Woman Gets Sardined Between Two Obese People on Flight, What Was American Airlines Response?


My wife and I flew from Houston to Houston on Southwest a few weeks back. Southwest has open seating. If you have ever flown Southwest on busy routes, you will know that you’ll be assigned to group “D” if your check-in is late.

D stands for “Doomed.”

A middle seat will be provided. A wheelchair-bound, obese woman was included in the “pre-check”. She was not fat, she was as big as a refrigerator. It was full when the flight was announced, meaning that someone would be sitting next to her. My wife and I were in A-group. When we arrived, I noticed her in the first row of the window seat. She was in the window chair for most of it. The rest of her was draped into the B-seat. An unlucky passenger spent four hours using 40 percent of their seats.

Flying first class is not worth the pain. It is a real, tangible pain. The seats are very uncomfortable, they have become narrower and the cost of them has gone up drastically due to our dear leader. We had mask Nazis in the aisles not long ago, searching for any part of the nose that was visible from the tops of masks. Six months ago, a flight attendant watched me as if he had just discovered a bug. He demanded that my mask be pushed over my nose. The mask was covering my nose, but not high enough for Herr Blucher. He loudly demanded if there was a problem when I moved my mask higher (but not high enough for the stormtrooper).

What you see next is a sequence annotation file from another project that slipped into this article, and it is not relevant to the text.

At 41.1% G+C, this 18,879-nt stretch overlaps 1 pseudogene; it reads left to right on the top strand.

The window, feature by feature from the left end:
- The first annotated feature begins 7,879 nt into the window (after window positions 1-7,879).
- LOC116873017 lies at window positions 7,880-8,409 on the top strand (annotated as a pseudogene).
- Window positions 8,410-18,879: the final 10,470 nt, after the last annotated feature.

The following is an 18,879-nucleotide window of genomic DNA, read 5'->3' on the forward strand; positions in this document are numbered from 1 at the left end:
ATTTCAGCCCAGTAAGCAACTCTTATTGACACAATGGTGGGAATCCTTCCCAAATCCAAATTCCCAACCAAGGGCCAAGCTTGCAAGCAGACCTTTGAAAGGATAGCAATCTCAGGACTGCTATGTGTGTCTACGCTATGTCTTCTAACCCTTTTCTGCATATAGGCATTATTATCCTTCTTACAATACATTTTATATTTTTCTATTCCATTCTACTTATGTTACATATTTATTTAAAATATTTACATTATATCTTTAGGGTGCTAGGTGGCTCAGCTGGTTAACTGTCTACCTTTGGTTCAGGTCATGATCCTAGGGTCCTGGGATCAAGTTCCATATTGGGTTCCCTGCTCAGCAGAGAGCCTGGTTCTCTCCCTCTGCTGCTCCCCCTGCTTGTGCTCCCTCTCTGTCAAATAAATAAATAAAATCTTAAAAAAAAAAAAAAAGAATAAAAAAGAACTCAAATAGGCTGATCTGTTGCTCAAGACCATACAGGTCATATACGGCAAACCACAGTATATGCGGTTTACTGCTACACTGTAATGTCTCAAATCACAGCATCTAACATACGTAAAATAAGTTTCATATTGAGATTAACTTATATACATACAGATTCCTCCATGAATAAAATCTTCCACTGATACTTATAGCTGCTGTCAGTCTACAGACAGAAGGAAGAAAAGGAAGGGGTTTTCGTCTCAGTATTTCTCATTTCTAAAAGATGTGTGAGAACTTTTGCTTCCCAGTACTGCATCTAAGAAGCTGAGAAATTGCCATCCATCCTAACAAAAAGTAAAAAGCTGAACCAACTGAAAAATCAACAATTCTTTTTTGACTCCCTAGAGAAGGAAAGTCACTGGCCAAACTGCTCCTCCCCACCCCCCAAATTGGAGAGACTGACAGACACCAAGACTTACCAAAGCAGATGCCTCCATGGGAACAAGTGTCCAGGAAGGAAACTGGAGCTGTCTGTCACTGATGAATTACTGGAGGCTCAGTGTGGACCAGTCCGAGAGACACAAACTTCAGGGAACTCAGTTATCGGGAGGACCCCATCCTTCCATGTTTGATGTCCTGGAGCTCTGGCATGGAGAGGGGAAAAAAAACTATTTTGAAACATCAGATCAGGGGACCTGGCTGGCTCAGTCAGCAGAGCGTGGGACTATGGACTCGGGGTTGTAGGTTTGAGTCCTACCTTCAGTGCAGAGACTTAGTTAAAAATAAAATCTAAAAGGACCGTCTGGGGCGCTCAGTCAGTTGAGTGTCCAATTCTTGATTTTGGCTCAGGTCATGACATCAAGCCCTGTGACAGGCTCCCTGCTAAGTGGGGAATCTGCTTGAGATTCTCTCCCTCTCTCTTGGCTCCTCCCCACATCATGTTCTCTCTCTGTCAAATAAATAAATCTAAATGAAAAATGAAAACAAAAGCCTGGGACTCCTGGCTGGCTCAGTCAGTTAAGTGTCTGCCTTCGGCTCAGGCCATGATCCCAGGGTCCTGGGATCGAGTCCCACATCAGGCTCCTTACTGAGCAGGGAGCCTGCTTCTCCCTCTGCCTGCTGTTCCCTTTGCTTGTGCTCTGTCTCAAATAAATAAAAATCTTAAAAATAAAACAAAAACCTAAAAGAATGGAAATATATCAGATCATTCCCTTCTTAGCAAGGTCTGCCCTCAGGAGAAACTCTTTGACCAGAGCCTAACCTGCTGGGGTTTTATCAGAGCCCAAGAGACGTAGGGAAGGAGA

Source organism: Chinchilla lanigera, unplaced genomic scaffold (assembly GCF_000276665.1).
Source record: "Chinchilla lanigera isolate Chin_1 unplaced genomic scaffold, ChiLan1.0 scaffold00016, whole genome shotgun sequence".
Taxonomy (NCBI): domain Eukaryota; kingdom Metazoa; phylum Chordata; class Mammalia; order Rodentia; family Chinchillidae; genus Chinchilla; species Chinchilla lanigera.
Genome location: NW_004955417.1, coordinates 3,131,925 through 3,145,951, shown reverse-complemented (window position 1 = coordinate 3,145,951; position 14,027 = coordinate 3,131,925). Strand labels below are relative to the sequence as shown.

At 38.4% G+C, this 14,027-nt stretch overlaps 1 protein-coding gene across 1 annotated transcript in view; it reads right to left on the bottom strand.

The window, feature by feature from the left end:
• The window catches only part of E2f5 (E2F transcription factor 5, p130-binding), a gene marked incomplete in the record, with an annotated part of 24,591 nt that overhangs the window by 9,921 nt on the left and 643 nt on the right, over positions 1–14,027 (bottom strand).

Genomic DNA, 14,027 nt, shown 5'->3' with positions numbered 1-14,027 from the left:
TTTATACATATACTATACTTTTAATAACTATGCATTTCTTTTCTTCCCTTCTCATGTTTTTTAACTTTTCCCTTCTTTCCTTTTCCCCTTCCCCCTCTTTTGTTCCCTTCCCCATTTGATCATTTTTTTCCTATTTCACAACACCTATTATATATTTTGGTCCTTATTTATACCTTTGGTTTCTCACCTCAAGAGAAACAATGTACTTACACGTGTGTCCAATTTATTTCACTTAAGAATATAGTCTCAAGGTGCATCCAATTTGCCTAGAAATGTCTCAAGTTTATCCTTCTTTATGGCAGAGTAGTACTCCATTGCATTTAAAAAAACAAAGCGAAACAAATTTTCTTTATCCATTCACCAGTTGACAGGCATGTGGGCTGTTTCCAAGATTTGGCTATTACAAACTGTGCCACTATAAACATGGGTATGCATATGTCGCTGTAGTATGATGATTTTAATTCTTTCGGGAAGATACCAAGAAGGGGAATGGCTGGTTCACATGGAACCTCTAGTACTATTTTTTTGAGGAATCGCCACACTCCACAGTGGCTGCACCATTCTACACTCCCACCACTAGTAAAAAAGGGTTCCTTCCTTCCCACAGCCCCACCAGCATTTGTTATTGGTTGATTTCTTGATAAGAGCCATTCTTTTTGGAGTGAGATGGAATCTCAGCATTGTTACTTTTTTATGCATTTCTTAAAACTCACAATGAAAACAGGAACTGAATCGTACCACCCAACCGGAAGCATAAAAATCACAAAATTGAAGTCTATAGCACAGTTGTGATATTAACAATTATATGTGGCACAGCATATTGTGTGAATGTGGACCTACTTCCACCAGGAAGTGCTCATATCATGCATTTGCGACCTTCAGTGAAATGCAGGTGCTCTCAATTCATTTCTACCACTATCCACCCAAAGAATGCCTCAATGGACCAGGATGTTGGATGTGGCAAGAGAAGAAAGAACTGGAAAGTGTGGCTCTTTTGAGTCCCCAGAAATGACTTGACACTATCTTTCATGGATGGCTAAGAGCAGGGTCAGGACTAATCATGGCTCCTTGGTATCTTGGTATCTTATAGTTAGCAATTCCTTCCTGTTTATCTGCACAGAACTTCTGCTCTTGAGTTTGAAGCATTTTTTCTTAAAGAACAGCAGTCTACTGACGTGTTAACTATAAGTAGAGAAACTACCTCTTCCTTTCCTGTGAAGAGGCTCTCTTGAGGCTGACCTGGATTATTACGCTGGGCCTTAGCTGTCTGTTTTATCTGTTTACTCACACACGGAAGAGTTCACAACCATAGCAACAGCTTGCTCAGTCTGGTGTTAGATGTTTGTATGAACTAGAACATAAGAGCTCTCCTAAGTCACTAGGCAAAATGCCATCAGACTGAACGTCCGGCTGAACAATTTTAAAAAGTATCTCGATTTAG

There are also people who leap out of their seats as soon as the wheels stop. Two people pulled up to my seat last year on a flight. I stood up, pushed in front of them, and helped every row member exit. I told them to take their time.

My worst fear of flying is not crashing, it’s being trapped in a middle seat between two obese people. Sydney Watson was the victim of my nightmare. Watson was on an American Airlines flight from New York City to Texas when she got trapped in the middle seat between two large bodies. It was like being in a human sardine, Watson described. Sydney was not encased with tin but marinating in obesity.

Watson made the most of my nightmare. The experience was live-tweeted by Watson. American Airlines was tagged in Sydney, and it returned a less-than-optimal answer.

Watson’s live-tweeting became viral. Her story was published in The Guardian and New York Post. The majority of journalists supported the obese seat invaders. The Post called her comments “offensive”. It is also offensive that you want to keep 100% of the seat you bought. She was not immune to hateful and anonymous threats. She chose the path that everyone should follow when making a valid point. She didn’t apologize. She stated that she meant every word. Never apologize. Your apology will only encourage the haters, who will demand more until they “cancel” you or fire you. They don’t want an apology. They want blood. They want your head stuck on a stick.

Sydney joked, “I’d love some reparations pls.” She’s probably on TSA watch now and isn’t getting any peanuts.